Tag Archives: shows

The Future is Now! Retro 90s Sci Fi on the A/W 2018 Runways…

Back in 1999 a quirky cool show came out called ZENON: Girl of the 21st Century and now that we are actually in the 21st century its cool to see they weren’t so far off!

We always say the past informs our future, so when speaking on this idea of retro-futurism its so fun to notice visions of the future from the past, and usually in this context we speak often of a retro-future from the 40s, 50s, even 60s . . .but now we are seeing retro-future ideas taken from the 90s.

Jeremy Scott really took it there 100% with this vibe in his Autumn-Winter 2018 collection from the pastel millenial metallic palette with strokes of neon… to some really quirky weird sci-fi silhouettes.

The wigs brought me back to another 90s sci-fi gem which may be a bit more obscure unless you lived in Canada than guaranteed you watched this show if you grew up in the 90s: SPACE CASES!!!

The show first aired back in 1996, and has since stuck in our minds as a really rad adventure series featuring some cool talent. I think the plot was best summed up by Bethany on IMDB:

One day at an academy, 7 people sneak aboard a mysterious spaceship. The people consist of 5 students, who are Harlan, the athletic leader from earth; Catalina, the Saturnian rainbow-head with a sonic scream; Bova, the negative sour-pus Uranian who can generate electricity; Rosie, the happy Mercurian who radiates heat; and Radu, the Andromedan with super strength and hearing; the other two people are Mrs. T.J. Davenport, the principal at the academy and Commander Seth Goddard, who is their teacher/commander. While on-board they meet an android named Thelma who informs them that they are on a spaceship that is half living and called the Christa. Just when they meet up they become aware that they are approaching a hole that if they get sucked into, they will be stuck in space for 7 years. They eventually do and along their journey they encounter many hardships and enemies that they work together to overcome. They also meet some new people like Suzee (Catalina’s imaginary friend from another dimension who gets pulled into this dimension during a warp, putting Catalina in her dimension; she can read minds and has gills), Elmira (Sponge daughter of Warlard Shank), Warlard Shank (the arch enemy of them), etc.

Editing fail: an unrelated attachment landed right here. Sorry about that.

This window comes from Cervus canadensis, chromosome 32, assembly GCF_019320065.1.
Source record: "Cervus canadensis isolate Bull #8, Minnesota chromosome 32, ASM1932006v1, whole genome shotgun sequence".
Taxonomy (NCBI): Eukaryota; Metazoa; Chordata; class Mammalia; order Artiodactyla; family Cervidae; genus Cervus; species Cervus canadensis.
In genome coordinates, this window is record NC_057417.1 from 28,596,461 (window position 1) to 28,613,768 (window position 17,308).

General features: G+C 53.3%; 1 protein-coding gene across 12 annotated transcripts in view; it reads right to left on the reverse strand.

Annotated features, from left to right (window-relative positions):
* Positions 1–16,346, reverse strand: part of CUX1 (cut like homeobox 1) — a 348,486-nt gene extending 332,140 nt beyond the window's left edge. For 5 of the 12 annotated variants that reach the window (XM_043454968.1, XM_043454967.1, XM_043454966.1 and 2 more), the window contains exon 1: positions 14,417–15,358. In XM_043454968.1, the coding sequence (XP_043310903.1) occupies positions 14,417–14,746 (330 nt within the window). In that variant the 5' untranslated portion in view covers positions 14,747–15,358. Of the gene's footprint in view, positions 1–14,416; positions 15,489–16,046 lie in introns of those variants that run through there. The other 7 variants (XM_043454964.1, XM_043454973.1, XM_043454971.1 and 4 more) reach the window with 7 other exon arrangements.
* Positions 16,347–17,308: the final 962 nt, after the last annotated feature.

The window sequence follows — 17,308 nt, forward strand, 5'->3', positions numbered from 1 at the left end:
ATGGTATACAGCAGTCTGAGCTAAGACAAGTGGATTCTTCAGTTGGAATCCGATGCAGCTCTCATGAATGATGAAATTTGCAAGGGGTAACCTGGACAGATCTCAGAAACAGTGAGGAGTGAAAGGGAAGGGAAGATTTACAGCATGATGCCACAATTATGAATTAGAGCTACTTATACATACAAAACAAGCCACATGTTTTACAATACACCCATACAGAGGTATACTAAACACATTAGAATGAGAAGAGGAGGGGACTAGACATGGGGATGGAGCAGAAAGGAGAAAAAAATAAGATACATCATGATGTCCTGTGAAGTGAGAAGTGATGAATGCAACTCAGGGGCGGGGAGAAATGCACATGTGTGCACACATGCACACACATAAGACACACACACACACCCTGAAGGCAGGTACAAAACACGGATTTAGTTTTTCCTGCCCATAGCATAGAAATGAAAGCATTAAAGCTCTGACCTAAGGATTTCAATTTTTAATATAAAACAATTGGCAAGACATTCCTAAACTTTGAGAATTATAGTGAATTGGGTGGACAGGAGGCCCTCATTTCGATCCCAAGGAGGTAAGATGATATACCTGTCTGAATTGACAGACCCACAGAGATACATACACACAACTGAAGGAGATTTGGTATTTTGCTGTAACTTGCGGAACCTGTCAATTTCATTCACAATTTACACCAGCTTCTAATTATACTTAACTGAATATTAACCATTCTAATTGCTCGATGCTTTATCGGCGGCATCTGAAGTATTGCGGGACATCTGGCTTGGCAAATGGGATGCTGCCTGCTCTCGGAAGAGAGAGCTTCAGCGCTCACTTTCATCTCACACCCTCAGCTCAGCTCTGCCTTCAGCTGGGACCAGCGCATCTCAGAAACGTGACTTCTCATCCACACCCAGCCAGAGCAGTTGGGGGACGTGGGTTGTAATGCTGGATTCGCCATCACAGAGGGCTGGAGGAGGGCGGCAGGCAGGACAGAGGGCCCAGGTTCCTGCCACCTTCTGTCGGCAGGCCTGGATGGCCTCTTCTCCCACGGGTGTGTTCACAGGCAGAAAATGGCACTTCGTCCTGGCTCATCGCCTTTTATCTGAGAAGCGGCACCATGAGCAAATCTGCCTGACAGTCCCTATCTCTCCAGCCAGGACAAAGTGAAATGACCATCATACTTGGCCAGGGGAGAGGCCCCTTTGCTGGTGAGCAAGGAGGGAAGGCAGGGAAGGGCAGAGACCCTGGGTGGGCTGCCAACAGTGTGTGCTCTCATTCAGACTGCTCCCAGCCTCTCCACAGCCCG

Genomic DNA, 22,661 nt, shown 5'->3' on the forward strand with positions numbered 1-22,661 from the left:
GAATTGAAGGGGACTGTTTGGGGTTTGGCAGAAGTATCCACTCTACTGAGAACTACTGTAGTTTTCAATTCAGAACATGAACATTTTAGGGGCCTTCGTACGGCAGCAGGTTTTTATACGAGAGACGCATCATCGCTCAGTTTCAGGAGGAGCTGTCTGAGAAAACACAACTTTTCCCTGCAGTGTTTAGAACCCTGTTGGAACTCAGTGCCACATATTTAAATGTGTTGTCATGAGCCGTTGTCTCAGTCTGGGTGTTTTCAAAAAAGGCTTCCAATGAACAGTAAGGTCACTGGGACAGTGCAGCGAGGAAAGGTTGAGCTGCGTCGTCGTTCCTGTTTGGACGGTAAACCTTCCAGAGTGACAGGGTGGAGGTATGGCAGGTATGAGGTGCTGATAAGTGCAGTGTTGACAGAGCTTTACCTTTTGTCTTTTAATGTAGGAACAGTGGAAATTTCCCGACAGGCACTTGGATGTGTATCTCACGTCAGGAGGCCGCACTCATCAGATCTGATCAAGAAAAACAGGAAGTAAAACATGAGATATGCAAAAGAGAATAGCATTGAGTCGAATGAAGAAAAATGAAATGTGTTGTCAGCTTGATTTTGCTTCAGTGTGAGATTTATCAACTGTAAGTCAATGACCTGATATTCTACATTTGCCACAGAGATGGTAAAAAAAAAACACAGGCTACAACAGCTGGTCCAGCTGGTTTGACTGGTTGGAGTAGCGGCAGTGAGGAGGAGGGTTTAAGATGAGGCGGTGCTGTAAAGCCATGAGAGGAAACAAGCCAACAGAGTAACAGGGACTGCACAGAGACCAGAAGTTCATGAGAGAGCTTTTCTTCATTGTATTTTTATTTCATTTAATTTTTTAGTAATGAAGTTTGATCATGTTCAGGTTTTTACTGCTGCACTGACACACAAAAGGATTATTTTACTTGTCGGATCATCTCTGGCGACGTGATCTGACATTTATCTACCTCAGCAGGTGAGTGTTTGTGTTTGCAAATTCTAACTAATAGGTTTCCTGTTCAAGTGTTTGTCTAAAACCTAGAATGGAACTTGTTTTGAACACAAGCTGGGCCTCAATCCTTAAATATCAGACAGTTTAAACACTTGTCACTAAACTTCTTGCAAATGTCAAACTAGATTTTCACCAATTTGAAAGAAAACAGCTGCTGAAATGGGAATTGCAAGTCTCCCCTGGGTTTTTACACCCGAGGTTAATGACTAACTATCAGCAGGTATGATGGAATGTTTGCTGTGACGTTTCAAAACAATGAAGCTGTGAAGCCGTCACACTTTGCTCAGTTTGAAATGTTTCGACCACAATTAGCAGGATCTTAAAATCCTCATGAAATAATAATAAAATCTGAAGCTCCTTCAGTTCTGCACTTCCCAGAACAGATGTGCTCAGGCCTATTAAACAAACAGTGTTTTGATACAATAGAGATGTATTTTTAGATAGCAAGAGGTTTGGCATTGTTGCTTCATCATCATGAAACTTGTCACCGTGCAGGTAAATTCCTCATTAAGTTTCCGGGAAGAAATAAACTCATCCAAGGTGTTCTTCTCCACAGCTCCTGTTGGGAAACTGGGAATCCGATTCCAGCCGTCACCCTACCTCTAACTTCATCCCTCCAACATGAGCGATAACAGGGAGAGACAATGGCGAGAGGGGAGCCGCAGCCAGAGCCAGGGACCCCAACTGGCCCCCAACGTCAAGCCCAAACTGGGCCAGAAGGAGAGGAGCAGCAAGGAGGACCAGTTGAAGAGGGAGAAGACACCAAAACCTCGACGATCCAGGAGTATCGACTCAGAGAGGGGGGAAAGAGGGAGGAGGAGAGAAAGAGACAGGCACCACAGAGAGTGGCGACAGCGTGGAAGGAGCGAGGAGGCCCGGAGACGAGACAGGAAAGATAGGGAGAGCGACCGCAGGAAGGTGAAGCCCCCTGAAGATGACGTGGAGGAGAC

Thorough analysis. Thank you Bethany.

{click here to watch the original Pilot plus links to more episodes}

The wigs immediately gave me some serious Jewel Staite as Catalina vibes; although, hers is just that much more with the multi-colored rings representing her home planet Saturn. Am I wrong?

Oh, and sorry about the strange captions in the two photos there. They are entertaining, nonetheless. Since it is a more obscure show, it was hard to find some great images, but I think you get the vibe, and especially with a few of the looks from Jeremy Scott’s AW 2018 show sandwiched between- I think the inspirations are undeniable!